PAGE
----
By Dennis Hetzel, Executive Director
I can’t promise that our new guide to Ohio’s local government public notice requirements has every such law, but the reason why also explains why our new guide should be so useful for ONA members.
You see, we thought this would be a simple project. The idea: Create a searchable guide to all the local public notice requirements in Ohio law. The problem: We quickly discovered that notice requirements are peppered throughout Ohio’s thousands of pages of statutes.
Enter AdOhio intern Casey Null, who is beginning his senior year at Ohio State. Over the winter, Casey worked for us as an independent contractor to identify the laws and build the Excel database that we are making available to ONA members as of today. To illustrate the task Casey faced, if you print out the .PDF version into a booklet, you will print out 28 pages of small type.
There may be revenue opportunities here, too. Even well-intentioned local governmental bodies may not be aware of all the notice requirements in state law. If I were still a publisher, I would be asking my classified manager to go through this guide to see if the newspaper is getting all the notices it should be receiving.
Each item includes a summary, a citation to the Ohio statute involved and miscellaneous information as needed. Most importantly, you will quickly see how many times each notice should be published in a newspaper.
An important companion to this is our “Public Notices FAQ,” which explains new Web-related options in state law that can affect the publication requirements for many of these notices.
You can do a lot more than print it out. The guide can be searched in multiple ways. Jason Sanford, our communications manager, exported it into Google Drive (formerly called Google Documents). One click takes you there. You can search by keyword, by topic or even by statute number if you know it. You also can easily zoom in and out on various sections.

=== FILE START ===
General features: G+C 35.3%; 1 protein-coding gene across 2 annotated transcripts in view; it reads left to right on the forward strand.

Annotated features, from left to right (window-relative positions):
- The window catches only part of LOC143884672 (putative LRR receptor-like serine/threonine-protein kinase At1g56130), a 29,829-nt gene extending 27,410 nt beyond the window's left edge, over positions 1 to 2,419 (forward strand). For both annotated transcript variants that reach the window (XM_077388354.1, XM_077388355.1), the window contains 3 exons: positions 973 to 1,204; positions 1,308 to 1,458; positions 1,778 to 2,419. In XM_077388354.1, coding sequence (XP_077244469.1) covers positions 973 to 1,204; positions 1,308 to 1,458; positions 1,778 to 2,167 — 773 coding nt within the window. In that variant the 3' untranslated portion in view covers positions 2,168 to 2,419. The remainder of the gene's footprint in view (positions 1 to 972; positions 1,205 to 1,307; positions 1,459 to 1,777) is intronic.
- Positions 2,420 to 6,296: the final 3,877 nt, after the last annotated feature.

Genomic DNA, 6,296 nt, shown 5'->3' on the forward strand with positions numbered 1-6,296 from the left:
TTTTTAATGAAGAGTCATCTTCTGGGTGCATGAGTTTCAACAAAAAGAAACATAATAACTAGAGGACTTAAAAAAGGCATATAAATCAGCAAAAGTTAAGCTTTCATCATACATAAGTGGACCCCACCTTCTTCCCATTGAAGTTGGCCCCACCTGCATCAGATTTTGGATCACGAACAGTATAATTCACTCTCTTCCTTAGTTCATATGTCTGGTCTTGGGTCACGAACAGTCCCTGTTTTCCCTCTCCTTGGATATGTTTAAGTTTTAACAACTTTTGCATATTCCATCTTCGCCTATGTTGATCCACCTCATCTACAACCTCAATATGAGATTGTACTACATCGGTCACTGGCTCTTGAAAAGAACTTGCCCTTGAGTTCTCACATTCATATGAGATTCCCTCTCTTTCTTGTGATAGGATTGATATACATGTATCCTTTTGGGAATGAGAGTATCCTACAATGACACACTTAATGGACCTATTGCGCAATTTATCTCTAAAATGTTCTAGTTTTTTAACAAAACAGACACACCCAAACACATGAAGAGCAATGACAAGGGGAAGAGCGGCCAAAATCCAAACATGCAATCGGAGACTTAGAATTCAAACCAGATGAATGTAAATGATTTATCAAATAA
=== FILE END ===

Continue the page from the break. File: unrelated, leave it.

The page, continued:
We have organized this as logically as we could into these topic areas:
- The publication process and basic requirements
- Notices for funds, bonds and securities
- County notices
- Township notices
- Municipal corporation notices
- Agriculture notices
- Conservation & natural resources notices
- Court-related notices
- School district notices
- Election notices
- Health district, housing authority notices
- Motor vehicle, watercraft & port authority notices
- Public utility notices
- Road & highway notices
- Levy & tax-related notices
- Water, sanitation & sewer district notices
Eventually, we would like to do the same thing for state-level notices required by statutes and administrative rules. That’s another big project.
If you’d like to know more about Ohio public notices, I’d encourage you to attend our Sept. 12 workshop at Ohio University’s Pickerington Center near Columbus on Ohio’s public notice laws. Attorney Lou Colombo and I will be presenting, and there also will be a panel of local government officials addressing how we can have the most positive relationships possible with our governmental customers. Workshop cost only is $10 for ONA members, and we already have nearly 20 registrations.
To register for the workshop, click here.
Meanwhile, great thanks go to Casey and Jason for executing my “little idea” so well. I hope this is as helpful to our members as we think it will be.